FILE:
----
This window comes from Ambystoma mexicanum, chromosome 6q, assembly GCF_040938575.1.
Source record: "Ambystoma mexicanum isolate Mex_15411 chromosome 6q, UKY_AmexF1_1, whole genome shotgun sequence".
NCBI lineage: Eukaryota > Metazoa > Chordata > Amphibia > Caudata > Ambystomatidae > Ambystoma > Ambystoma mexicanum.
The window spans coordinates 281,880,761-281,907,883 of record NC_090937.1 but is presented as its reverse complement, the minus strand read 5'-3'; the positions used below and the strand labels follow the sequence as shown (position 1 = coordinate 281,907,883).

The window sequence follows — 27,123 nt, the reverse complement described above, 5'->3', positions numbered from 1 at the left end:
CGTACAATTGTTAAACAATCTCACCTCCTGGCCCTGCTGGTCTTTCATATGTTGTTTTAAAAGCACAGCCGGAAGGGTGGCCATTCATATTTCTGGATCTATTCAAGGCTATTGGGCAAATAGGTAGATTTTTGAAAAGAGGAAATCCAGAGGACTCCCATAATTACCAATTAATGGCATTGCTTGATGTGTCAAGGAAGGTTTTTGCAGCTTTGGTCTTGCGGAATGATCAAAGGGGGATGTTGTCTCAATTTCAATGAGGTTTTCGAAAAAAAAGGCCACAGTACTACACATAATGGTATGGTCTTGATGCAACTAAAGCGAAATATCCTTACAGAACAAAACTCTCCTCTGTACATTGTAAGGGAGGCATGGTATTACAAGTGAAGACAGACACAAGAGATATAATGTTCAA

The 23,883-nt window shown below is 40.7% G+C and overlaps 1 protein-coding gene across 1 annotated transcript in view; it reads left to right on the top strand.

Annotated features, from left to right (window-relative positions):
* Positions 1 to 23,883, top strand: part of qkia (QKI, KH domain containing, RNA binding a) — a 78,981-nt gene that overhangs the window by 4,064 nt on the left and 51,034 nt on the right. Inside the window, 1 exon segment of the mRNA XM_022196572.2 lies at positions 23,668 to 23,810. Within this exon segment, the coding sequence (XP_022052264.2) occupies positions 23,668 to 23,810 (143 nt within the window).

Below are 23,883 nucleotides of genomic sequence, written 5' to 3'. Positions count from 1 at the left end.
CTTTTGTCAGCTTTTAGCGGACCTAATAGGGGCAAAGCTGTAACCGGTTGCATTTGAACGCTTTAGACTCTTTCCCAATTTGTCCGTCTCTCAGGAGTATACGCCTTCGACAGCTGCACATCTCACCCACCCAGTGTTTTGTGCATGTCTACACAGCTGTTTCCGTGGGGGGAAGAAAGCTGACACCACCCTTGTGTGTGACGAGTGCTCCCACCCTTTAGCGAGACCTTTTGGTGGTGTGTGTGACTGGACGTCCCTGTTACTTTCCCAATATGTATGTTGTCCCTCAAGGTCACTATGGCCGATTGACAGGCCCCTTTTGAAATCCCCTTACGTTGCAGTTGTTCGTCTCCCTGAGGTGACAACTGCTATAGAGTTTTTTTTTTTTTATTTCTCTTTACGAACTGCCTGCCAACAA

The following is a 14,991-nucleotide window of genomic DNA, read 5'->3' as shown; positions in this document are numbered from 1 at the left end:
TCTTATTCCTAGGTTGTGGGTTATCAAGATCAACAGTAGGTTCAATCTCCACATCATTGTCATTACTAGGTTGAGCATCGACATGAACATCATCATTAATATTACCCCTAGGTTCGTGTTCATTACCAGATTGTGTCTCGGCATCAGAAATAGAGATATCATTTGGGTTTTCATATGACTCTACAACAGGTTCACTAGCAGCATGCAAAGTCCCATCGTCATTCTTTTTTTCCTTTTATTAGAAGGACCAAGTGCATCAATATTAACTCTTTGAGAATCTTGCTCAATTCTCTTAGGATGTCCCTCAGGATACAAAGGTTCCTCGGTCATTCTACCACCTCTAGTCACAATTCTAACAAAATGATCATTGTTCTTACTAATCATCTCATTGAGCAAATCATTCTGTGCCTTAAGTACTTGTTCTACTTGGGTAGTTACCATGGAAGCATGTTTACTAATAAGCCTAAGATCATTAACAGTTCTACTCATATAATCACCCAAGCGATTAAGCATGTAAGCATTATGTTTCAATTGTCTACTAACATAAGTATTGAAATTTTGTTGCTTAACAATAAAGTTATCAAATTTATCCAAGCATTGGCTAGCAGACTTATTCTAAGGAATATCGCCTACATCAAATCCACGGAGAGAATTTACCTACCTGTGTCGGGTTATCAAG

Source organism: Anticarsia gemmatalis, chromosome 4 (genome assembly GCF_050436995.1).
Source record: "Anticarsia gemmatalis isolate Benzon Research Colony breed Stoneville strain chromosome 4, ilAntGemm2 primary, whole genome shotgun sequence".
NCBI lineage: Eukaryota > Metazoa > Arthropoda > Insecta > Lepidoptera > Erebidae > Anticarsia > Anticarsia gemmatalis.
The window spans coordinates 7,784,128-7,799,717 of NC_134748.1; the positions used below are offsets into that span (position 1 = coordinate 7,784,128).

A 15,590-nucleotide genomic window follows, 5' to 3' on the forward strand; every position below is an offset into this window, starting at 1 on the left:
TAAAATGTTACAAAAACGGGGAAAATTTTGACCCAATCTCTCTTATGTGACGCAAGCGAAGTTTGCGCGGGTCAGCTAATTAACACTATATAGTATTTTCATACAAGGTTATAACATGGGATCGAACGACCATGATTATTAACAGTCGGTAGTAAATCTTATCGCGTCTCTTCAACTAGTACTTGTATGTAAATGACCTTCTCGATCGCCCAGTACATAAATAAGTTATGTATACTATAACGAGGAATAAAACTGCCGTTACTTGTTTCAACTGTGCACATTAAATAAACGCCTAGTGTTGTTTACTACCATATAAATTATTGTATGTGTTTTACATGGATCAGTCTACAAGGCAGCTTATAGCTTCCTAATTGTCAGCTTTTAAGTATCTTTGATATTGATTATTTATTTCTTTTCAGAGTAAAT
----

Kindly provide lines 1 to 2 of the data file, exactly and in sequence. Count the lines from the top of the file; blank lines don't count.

This window comes from Ambystoma mexicanum, chromosome 6q, assembly GCF_040938575.1.
Source record: "Ambystoma mexicanum isolate Mex_15411 chromosome 6q, UKY_AmexF1_1, whole genome shotgun sequence".